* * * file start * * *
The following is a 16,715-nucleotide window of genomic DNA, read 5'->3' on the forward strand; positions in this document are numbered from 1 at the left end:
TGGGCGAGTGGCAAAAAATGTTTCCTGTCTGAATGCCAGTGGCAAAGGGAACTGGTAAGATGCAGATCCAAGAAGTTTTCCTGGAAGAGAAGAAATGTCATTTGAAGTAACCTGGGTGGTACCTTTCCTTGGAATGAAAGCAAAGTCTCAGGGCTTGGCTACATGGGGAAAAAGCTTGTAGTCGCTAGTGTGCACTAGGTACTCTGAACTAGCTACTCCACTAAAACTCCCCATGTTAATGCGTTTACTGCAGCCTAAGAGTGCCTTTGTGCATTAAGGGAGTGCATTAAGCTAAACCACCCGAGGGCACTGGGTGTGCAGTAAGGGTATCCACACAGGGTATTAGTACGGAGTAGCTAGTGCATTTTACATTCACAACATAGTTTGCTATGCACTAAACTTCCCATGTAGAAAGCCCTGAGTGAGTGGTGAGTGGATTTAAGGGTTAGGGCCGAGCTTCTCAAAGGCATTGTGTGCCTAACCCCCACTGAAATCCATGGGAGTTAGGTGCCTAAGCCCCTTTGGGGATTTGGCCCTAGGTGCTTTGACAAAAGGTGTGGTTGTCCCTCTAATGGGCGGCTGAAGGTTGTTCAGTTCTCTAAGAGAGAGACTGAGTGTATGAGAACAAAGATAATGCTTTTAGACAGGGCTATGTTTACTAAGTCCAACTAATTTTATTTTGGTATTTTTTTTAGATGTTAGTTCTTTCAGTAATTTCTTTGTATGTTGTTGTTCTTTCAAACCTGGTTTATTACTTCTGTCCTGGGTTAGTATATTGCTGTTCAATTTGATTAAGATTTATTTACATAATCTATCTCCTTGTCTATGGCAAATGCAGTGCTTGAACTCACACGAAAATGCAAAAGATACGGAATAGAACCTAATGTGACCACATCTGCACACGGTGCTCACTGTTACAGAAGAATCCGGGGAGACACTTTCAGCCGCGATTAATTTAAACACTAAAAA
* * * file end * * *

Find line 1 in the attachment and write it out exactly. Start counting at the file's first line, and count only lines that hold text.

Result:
The following is a 16,715-nucleotide window of genomic DNA, read 5'->3' on the forward strand; positions in this document are numbered from 1 at the left end: